Published on February 18, 2021, at 11:11 a.m.
by Rachel Fuller.
When a picture, video or other content is posted online, it is almost impossible to completely erase its existence. The severity of consequences from social media posts is amplified due to the scrutiny on influencers’ social lives. Social media influencers reach millions of people across the world, many of whom are underage. This wide reach brings up an ethical dilemma. What responsibility do influencers have to follow society’s rules, especially during a global pandemic? What responsibility do they have to set the right example for impressionable young followers?
Los Angeles is the mecca of social media influencers. With a population of almost four million people, L.A. is naturally a concern for COVID-19 infections. According to the L.A. Times’ Coronavirus tracker, Los Angeles County had 1.1 million confirmed COVID-19 cases as of Feb. 15, 2021. The county is classified as “Tier 1,” causing many nonessential businesses to be closed.
In the midst of the pandemic, celebrities in L.A. have been breaking the strict health regulations and hosting social gatherings, often without a mask in sight. A recent and prominent example is Kylie Jenner, famous for her upbringing on the reality TV show “Keeping Up with the Kardashians.” She hosted a birthday party for her daughter Stormi Webster’s third birthday on February 1. While she claims she scaled back the attendees and activities for the event, multiple family groups were in attendance, exceeding the 15-person limit on indoor gatherings by an L.A. health officer order. Jenner posted videos of the group singing “Happy Birthday” without masks, which is also advised against by L.A. County COVID-19 regulators. No one in attendance was seen in a mask during the event.
The ethical dilemma here is the illusion Jenner gave about health and safety to her followers. It is unknown whether the groups in attendance were given rapid tests to ensure a negative COVID-19 result before the party. The Kardashians and Jenners are known for using rapid tests to excuse their large parties, as seen in November at Kendall Jenner’s rooftop birthday party. Even if she did give rapid tests to all in attendance, the CDC has stated that these tests are not as accurate as once thought, especially in asymptomatic cases.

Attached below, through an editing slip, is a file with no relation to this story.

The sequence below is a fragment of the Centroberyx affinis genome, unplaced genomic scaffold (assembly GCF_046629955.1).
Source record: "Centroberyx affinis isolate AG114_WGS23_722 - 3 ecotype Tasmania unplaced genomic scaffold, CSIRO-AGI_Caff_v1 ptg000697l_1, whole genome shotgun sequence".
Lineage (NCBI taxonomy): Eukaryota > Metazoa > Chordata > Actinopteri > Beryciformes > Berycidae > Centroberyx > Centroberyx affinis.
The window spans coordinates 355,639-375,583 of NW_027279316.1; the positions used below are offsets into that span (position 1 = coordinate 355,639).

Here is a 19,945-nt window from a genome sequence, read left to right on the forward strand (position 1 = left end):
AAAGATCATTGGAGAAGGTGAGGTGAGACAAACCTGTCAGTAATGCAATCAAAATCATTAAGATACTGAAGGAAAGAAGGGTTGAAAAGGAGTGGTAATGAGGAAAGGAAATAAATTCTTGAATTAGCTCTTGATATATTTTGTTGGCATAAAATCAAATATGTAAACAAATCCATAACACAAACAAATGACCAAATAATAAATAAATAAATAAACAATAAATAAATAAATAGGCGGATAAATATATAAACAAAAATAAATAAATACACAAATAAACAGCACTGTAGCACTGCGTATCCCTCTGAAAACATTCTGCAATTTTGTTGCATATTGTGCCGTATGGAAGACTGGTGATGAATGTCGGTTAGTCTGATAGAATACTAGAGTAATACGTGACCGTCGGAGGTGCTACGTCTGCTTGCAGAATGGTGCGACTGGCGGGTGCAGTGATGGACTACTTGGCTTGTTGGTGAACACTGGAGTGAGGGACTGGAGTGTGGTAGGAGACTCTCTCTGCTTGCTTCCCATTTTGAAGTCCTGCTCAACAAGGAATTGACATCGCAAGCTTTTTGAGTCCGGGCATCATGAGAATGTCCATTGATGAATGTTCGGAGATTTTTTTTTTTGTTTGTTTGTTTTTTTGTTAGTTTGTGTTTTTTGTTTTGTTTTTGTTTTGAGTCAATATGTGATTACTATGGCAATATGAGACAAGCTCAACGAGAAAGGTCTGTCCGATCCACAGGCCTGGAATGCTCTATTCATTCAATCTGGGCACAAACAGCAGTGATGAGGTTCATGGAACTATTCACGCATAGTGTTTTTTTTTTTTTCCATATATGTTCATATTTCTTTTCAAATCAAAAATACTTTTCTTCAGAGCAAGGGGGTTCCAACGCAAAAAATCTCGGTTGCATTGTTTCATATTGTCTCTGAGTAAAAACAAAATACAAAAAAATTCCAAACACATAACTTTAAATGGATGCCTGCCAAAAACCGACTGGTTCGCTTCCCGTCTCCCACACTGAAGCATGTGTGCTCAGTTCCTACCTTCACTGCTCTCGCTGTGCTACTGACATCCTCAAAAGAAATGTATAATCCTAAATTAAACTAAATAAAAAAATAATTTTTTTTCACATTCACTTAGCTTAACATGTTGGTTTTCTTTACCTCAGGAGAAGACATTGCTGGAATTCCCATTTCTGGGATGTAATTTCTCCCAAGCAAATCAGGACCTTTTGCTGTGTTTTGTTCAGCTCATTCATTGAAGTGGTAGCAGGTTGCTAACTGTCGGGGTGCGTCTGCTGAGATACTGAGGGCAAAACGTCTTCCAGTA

Public relations implications
Erin Vogt, director of public relations for the agency PERITUS public relations, said actions like these have negative PR implications. She explained, “If an influencer gave the appearance of social distancing and then wasn’t in public, that could be easily exposed and jeopardize the trust they’ve built with their followers.”
In Jenner’s case, she exposed her actions herself through social media. When influencers flaunt their privilege without regard for others, their followers can lose trust and engagement with them. Vogt said that influencers’ actions are especially important when they are working with brands. She noted, “When influencers work with brands, it’s often because the influencer can act as an extension of the brand to bring it to life. If the influencer does something that is not brand-aligned, we often see those types of partnerships end.”
The danger of Jenner’s actions is that if brands she affiliates with are upset by her lack of regard for the health and safety of others, they could disaffiliate and she could lose some brand deals. Jenner sold 51% of her company Kylie Cosmetics to beauty company Coty in November 2019. Since then, she has faced issues of honesty. There was speculation about her net worth and the company’s true profit numbers being overstated. Thus, Jenner is no stranger to transparency issues.
Robby Johnson, director of marketing and communications at The
University of West Alabama, has a simple approach to social media transparency.
“Share only what you’re OK with the world knowing forever,” he advised.
Johnson described Jenner’s actions as modeling “privilege, entitlement … brand elements that alienate rather than associate.” From his perspective, Jenner’s actions bring up important lessons about best practices in crisis PR counseling. He said it’s wise to consider hypothetical negative scenarios when vetting potential influencers.
“Do your due diligence … even if their image initially screams, ‘This is a great person to align with my brand,’ do your homework and make sure they are going to be accountable in a crisis.”
From a public relations standpoint, Kylie Jenner’s social media presence during the pandemic goes against best practices. By hosting her event without following mandatory guidelines by Los Angeles County, she shows disregard for not only her community but also for an ethical presence on social media. The implications of these actions on her audience are extensive in that she is not only losing support from her fans, but is also setting a dangerous example for younger, more impressionable fans.